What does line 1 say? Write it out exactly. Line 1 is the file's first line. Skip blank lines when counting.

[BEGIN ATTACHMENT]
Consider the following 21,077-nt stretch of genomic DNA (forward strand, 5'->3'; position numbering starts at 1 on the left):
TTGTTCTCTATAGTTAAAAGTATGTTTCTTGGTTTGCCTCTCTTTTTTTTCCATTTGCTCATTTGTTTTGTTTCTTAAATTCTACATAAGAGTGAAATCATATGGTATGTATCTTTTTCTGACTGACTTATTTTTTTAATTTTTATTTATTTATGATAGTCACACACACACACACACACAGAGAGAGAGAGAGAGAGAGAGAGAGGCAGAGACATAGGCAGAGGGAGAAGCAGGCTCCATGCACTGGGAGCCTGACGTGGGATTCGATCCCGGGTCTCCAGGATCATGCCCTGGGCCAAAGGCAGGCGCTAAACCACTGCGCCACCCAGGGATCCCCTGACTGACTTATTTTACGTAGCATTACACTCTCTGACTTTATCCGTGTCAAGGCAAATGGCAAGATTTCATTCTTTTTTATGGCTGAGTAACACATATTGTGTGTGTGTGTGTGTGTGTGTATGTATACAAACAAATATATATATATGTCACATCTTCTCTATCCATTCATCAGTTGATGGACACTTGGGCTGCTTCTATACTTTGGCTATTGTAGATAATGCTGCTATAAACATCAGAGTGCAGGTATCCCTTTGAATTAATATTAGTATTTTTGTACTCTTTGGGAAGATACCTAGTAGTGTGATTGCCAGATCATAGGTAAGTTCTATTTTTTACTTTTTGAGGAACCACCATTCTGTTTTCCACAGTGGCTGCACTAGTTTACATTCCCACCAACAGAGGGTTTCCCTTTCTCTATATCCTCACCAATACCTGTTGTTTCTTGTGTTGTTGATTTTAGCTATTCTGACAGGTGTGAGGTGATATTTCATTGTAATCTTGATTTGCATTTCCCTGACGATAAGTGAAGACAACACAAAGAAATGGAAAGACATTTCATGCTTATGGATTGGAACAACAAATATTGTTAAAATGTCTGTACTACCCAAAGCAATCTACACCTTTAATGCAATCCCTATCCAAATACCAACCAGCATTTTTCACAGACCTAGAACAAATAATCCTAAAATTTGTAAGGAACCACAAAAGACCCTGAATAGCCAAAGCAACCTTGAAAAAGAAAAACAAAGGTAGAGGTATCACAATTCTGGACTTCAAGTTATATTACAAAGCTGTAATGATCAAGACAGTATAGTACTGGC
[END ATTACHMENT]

Consider the following 21,077-nt stretch of genomic DNA (forward strand, 5'->3'; position numbering starts at 1 on the left):